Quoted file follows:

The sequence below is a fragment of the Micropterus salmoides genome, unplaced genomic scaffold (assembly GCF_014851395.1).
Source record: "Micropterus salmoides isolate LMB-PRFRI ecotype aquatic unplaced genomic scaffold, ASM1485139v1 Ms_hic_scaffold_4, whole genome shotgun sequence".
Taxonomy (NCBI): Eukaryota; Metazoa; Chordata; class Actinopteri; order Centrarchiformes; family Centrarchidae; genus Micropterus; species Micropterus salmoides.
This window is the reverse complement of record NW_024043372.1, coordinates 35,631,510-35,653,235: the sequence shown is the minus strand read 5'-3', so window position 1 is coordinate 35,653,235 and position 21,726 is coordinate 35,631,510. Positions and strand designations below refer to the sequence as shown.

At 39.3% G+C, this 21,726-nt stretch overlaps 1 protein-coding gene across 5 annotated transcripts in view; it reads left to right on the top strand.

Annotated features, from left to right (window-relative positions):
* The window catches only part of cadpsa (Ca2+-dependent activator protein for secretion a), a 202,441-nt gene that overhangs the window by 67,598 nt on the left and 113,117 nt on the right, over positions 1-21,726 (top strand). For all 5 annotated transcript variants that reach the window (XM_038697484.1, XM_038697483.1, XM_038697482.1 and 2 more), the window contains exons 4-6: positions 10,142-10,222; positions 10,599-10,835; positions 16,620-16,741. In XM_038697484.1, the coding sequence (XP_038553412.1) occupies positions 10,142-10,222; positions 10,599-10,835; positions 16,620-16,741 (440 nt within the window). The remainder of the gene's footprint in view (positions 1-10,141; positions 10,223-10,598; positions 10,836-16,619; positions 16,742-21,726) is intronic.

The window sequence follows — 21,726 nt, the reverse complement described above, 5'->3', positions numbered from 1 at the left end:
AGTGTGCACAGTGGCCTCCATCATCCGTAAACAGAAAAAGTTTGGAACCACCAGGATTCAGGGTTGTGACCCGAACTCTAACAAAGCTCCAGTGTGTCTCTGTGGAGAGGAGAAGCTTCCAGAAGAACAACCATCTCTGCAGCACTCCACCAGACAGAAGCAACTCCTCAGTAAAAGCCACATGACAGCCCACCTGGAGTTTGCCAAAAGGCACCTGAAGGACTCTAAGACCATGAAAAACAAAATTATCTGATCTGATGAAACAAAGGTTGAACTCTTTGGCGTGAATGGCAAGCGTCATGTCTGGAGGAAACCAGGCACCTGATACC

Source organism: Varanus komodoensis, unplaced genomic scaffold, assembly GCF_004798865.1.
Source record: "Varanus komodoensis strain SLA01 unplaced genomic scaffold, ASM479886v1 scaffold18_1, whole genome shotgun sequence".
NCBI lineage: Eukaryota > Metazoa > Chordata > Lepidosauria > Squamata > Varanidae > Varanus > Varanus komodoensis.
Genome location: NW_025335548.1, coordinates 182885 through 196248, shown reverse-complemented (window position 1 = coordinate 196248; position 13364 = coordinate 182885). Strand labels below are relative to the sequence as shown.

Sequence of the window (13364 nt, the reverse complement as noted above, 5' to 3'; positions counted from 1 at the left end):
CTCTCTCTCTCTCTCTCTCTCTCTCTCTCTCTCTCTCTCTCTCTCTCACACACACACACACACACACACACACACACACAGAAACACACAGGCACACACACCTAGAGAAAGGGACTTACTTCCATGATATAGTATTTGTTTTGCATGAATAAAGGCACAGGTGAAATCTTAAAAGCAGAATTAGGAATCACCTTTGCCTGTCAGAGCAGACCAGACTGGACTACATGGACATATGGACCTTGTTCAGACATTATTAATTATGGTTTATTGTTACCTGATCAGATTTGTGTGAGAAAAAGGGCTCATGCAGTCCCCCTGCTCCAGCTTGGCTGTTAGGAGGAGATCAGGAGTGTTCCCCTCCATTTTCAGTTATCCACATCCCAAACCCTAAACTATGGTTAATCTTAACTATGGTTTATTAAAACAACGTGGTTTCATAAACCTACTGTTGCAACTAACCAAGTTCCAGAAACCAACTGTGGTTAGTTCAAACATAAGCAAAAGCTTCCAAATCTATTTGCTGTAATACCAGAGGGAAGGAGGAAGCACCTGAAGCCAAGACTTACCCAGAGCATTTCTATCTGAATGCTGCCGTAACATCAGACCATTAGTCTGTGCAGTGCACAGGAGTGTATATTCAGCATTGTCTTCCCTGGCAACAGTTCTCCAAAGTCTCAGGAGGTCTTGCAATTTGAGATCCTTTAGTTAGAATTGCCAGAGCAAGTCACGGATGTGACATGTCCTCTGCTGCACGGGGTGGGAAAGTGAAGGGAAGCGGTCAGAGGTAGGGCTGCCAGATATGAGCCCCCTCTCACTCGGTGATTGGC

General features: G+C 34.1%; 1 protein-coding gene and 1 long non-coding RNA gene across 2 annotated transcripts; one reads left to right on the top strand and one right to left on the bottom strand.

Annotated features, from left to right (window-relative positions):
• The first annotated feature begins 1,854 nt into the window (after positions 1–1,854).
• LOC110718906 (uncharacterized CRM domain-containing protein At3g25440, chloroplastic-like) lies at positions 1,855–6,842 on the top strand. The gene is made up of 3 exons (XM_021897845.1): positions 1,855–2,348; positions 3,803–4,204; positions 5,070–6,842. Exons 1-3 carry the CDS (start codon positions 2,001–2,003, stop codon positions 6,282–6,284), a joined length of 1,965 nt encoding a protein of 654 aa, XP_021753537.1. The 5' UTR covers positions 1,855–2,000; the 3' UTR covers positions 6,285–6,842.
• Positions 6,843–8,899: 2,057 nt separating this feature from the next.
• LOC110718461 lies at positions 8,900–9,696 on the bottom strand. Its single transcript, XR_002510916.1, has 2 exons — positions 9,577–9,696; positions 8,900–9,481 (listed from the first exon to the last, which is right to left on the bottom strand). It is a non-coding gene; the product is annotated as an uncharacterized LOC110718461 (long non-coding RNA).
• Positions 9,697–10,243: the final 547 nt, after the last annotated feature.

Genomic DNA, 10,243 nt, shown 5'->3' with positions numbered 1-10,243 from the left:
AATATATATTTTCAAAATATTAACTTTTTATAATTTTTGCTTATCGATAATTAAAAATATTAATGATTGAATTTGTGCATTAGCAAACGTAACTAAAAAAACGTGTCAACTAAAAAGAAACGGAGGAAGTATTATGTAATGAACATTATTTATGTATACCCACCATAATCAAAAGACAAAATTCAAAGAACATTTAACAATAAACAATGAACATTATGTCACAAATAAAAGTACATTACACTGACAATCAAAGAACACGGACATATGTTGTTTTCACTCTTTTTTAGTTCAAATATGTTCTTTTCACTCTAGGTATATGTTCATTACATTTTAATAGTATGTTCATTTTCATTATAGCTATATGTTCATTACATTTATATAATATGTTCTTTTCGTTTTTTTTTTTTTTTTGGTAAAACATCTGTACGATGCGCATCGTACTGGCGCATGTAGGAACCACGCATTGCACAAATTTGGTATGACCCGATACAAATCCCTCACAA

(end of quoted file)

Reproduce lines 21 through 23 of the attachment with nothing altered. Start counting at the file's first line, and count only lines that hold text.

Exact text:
• LOC110718461 lies at positions 8,900–9,696 on the bottom strand. Its single transcript, XR_002510916.1, has 2 exons — positions 9,577–9,696; positions 8,900–9,481 (listed from the first exon to the last, which is right to left on the bottom strand). It is a non-coding gene; the product is annotated as an uncharacterized LOC110718461 (long non-coding RNA).
• Positions 9,697–10,243: the final 547 nt, after the last annotated feature.

Genomic DNA, 10,243 nt, shown 5'->3' with positions numbered 1-10,243 from the left: